4-7 November 2019
PSI Auditorium
Europe/Zurich timezone
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Dependence of molten salt liquidus temperature on its composition

7 Nov 2019, 14:00
20m
WHGA/001 (PSI Auditorium)

WHGA/001

PSI Auditorium

Forschungstrasse 11 5232 Villigen PSI Switzerland

Speaker

Jiri Krepel (Paul Scherrer Institut)

Description

Molten Salt Reactors (MSR) are very specific from the fuel properties perspective. Many issues related to the solid fuel behavior are not relevant for this liquid fuel. At the same time, many new issues arise. The viscosity, liquidus temperature, its difference from solidus temperature, thermal conductivity and capacity and many other parameters depends on the fuel composition and its redox conditions.
In this presentation the evolution of liquidus temperature is evaluated for Molten Salt Fast Reactor (MSFR). This reactor uses molten fluorides salt, which roughly consist of eutectic mixture of LiF and AcF4. It is designed for operation in closed Th-U fuel cycle. Nevertheless, it is not so obvious how to reach this state. Basically the are only three available option for initial fuel loading of this reactor: 1) using LWR TRU, 2) using enriched uranium and 3) using mixtrure of both previous options. The transition towards equilibrium Th-U cycle was evaluated for several initial fuel compositions and the evolution of liquidus temperature was observed along each of these trajectories.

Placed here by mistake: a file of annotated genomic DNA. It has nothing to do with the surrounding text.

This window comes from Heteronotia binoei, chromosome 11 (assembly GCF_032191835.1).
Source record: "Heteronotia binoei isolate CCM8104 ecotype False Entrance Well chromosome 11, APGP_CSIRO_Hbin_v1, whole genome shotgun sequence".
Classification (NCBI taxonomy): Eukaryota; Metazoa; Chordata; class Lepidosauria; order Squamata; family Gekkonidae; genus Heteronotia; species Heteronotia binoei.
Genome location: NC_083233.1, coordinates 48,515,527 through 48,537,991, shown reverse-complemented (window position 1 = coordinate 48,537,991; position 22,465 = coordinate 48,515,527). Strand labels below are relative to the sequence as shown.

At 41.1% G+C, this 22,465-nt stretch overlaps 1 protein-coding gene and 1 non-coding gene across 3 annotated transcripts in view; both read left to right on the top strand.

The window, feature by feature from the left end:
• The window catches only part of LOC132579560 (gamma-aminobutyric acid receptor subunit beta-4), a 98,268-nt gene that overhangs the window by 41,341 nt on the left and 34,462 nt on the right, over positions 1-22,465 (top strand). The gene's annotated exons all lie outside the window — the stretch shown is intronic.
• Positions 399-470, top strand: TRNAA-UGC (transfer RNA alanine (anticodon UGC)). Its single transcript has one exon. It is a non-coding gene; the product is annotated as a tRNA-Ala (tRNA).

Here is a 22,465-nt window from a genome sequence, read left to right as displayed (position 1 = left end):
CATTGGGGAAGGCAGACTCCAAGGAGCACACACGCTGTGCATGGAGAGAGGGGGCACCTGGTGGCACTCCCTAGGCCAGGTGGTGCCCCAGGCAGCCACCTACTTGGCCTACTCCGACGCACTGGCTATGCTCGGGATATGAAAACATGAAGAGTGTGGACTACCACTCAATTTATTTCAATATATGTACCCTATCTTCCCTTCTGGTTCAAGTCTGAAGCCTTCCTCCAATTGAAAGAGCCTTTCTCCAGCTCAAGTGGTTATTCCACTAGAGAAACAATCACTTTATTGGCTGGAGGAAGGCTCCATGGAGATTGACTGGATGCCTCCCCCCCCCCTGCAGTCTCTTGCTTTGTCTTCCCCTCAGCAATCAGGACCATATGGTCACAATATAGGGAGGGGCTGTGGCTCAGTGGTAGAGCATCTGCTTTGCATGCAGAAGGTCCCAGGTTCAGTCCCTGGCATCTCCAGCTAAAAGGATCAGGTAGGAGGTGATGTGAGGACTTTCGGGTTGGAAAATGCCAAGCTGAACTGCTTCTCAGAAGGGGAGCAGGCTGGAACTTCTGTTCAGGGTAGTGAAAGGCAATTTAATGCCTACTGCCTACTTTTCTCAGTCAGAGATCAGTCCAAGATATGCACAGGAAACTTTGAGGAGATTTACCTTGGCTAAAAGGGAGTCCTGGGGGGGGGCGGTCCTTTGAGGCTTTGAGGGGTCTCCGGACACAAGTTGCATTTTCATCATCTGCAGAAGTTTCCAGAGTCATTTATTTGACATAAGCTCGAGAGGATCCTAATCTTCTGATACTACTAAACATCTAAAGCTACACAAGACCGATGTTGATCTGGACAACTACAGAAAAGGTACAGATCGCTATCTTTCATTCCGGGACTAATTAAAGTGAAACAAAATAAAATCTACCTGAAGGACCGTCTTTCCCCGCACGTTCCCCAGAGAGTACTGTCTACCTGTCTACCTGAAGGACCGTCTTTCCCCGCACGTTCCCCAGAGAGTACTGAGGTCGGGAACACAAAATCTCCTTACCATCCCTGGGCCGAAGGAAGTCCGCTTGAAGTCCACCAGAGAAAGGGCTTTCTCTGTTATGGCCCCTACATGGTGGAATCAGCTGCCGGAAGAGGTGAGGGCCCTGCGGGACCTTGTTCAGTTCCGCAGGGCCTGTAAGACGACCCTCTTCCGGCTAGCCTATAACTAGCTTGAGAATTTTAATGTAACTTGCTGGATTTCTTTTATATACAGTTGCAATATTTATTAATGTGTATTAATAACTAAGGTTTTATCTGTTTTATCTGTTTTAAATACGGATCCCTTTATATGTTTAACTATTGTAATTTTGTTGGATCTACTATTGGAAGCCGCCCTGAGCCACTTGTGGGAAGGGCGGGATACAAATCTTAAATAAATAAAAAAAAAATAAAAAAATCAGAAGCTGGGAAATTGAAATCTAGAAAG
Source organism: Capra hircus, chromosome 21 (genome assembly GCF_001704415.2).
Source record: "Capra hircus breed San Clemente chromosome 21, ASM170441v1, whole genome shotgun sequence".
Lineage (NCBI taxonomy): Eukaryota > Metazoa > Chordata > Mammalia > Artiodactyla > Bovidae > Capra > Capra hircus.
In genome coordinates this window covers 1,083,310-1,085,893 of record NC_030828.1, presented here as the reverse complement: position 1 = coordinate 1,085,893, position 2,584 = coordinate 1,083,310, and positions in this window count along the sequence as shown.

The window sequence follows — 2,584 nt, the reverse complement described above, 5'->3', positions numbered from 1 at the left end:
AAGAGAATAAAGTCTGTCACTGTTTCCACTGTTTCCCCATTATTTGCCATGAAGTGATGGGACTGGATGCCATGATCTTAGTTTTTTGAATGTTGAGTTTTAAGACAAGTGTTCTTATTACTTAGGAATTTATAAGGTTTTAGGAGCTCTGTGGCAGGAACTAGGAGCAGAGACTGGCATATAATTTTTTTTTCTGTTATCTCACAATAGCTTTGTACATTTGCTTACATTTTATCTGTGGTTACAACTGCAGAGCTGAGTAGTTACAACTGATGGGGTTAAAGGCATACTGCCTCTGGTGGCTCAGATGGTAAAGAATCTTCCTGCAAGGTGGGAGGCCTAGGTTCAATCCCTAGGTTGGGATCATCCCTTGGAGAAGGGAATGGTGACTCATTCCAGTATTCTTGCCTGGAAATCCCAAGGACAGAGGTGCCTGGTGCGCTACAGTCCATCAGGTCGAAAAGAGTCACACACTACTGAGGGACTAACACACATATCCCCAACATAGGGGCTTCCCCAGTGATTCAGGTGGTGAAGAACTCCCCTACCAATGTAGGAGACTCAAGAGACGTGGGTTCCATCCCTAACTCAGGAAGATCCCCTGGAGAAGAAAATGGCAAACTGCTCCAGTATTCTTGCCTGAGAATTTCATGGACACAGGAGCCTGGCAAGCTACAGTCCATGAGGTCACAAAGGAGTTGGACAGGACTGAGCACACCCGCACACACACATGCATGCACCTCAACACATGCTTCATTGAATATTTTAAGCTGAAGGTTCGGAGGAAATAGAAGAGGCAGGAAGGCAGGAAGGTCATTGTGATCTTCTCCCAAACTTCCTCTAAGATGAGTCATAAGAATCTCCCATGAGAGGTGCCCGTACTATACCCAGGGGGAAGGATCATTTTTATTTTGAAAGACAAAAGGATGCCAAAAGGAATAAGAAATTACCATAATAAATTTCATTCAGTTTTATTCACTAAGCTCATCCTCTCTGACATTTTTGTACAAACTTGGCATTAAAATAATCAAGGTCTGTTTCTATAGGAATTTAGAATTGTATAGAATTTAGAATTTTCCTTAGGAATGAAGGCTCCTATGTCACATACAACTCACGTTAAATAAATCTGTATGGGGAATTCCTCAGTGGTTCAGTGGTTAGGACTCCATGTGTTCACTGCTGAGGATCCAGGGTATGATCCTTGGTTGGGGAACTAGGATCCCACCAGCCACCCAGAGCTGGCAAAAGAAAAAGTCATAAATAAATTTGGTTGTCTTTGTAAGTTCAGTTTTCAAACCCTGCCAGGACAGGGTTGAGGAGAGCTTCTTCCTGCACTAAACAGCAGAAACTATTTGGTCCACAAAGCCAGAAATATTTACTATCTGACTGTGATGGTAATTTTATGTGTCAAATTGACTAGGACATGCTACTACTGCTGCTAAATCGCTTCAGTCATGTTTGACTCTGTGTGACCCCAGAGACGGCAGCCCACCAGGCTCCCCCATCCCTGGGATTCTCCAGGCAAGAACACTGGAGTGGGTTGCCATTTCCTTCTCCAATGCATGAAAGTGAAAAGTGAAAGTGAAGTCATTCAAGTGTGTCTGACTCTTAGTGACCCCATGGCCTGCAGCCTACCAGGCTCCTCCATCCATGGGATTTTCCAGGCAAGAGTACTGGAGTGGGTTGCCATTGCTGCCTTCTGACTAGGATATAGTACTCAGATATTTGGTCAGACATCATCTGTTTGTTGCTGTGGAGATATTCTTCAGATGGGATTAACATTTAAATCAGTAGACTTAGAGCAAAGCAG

The burn up calculations were accomplished by EQL0D procedure using Monte Carlo code Serpent 2 and the liquidus temperature was obtained by GEMS TM core using Heracles database.
During all transitions certain amount of PuF3 was created. Since the solubility of trivalent fluorides in this carrier salts is limited, the respective salt liquidus temperature evolves strongly.
The results of neutronics burn up calculations for each transition paths are presented ins the traditional liquidus temperature diagram. They show the possible range of liquidus temperature and options how to transit towards the equilibrium Th-U cycle.

Primary author

Jiri Krepel (Paul Scherrer Institut)

Co-author

Sergii Nichenko (Paul Scherrer Institut)

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